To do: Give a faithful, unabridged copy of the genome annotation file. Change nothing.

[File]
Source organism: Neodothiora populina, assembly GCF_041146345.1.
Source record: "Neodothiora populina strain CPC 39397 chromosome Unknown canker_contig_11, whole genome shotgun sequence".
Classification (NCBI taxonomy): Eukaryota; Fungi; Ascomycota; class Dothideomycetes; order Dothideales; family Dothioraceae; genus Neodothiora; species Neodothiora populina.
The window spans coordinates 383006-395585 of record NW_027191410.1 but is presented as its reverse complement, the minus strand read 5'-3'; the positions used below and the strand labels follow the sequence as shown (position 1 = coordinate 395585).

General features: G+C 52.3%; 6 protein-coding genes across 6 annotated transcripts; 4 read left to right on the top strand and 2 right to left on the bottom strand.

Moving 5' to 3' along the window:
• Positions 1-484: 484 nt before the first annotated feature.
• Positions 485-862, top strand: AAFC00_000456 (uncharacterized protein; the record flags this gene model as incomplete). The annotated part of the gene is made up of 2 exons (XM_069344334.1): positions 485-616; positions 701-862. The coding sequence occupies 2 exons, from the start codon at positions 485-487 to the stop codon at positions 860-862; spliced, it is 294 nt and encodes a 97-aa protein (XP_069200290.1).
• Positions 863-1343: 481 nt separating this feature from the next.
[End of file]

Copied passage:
Source organism: Neodothiora populina, assembly GCF_041146345.1.
Source record: "Neodothiora populina strain CPC 39397 chromosome Unknown canker_contig_11, whole genome shotgun sequence".
Classification (NCBI taxonomy): Eukaryota; Fungi; Ascomycota; class Dothideomycetes; order Dothideales; family Dothioraceae; genus Neodothiora; species Neodothiora populina.
The window spans coordinates 383006-395585 of record NW_027191410.1 but is presented as its reverse complement, the minus strand read 5'-3'; the positions used below and the strand labels follow the sequence as shown (position 1 = coordinate 395585).

General features: G+C 52.3%; 6 protein-coding genes across 6 annotated transcripts; 4 read left to right on the top strand and 2 right to left on the bottom strand.

Moving 5' to 3' along the window:
• Positions 1-484: 484 nt before the first annotated feature.
• Positions 485-862, top strand: AAFC00_000456 (uncharacterized protein; the record flags this gene model as incomplete). The annotated part of the gene is made up of 2 exons (XM_069344334.1): positions 485-616; positions 701-862. The coding sequence occupies 2 exons, from the start codon at positions 485-487 to the stop codon at positions 860-862; spliced, it is 294 nt and encodes a 97-aa protein (XP_069200290.1).
• Positions 863-1343: 481 nt separating this feature from the next.